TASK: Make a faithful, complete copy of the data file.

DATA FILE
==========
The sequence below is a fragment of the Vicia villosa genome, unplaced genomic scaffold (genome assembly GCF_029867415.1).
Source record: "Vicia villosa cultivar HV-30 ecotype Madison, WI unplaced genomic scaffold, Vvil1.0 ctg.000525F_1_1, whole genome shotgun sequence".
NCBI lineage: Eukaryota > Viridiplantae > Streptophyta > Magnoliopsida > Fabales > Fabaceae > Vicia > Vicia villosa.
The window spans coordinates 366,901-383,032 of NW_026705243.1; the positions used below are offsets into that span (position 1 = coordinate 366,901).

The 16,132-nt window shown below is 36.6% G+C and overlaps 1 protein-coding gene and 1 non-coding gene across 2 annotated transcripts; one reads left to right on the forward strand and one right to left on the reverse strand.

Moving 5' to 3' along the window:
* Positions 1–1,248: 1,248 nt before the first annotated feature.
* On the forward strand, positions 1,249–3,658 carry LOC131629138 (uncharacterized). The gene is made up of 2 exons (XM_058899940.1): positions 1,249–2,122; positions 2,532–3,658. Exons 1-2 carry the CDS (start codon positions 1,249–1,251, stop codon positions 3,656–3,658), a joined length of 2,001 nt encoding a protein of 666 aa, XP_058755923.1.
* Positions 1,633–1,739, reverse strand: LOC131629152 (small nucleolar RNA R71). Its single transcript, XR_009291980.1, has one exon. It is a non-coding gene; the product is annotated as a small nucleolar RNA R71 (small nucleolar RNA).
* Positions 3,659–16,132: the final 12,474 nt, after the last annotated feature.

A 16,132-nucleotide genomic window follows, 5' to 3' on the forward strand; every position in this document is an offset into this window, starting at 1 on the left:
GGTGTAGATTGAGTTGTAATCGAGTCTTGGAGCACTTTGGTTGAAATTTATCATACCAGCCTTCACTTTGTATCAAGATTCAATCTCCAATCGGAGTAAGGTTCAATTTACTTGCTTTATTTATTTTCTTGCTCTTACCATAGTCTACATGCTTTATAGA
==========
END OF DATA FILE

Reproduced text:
The sequence below is a fragment of the Vicia villosa genome, unplaced genomic scaffold (genome assembly GCF_029867415.1).
Source record: "Vicia villosa cultivar HV-30 ecotype Madison, WI unplaced genomic scaffold, Vvil1.0 ctg.000525F_1_1, whole genome shotgun sequence".
NCBI lineage: Eukaryota > Viridiplantae > Streptophyta > Magnoliopsida > Fabales > Fabaceae > Vicia > Vicia villosa.
The window spans coordinates 366,901-383,032 of NW_026705243.1; the positions used below are offsets into that span (position 1 = coordinate 366,901).

The 16,132-nt window shown below is 36.6% G+C and overlaps 1 protein-coding gene and 1 non-coding gene across 2 annotated transcripts; one reads left to right on the forward strand and one right to left on the reverse strand.

Moving 5' to 3' along the window:
* Positions 1–1,248: 1,248 nt before the first annotated feature.
* On the forward strand, positions 1,249–3,658 carry LOC131629138 (uncharacterized). The gene is made up of 2 exons (XM_058899940.1): positions 1,249–2,122; positions 2,532–3,658. Exons 1-2 carry the CDS (start codon positions 1,249–1,251, stop codon positions 3,656–3,658), a joined length of 2,001 nt encoding a protein of 666 aa, XP_058755923.1.
* Positions 1,633–1,739, reverse strand: LOC131629152 (small nucleolar RNA R71). Its single transcript, XR_009291980.1, has one exon. It is a non-coding gene; the product is annotated as a small nucleolar RNA R71 (small nucleolar RNA).
* Positions 3,659–16,132: the final 12,474 nt, after the last annotated feature.

A 16,132-nucleotide genomic window follows, 5' to 3' on the forward strand; every position in this document is an offset into this window, starting at 1 on the left:
GGTGTAGATTGAGTTGTAATCGAGTCTTGGAGCACTTTGGTTGAAATTTATCATACCAGCCTTCACTTTGTATCAAGATTCAATCTCCAATCGGAGTAAGGTTCAATTTACTTGCTTTATTTATTTTCTTGCTCTTACCATAGTCTACATGCTTTATAGA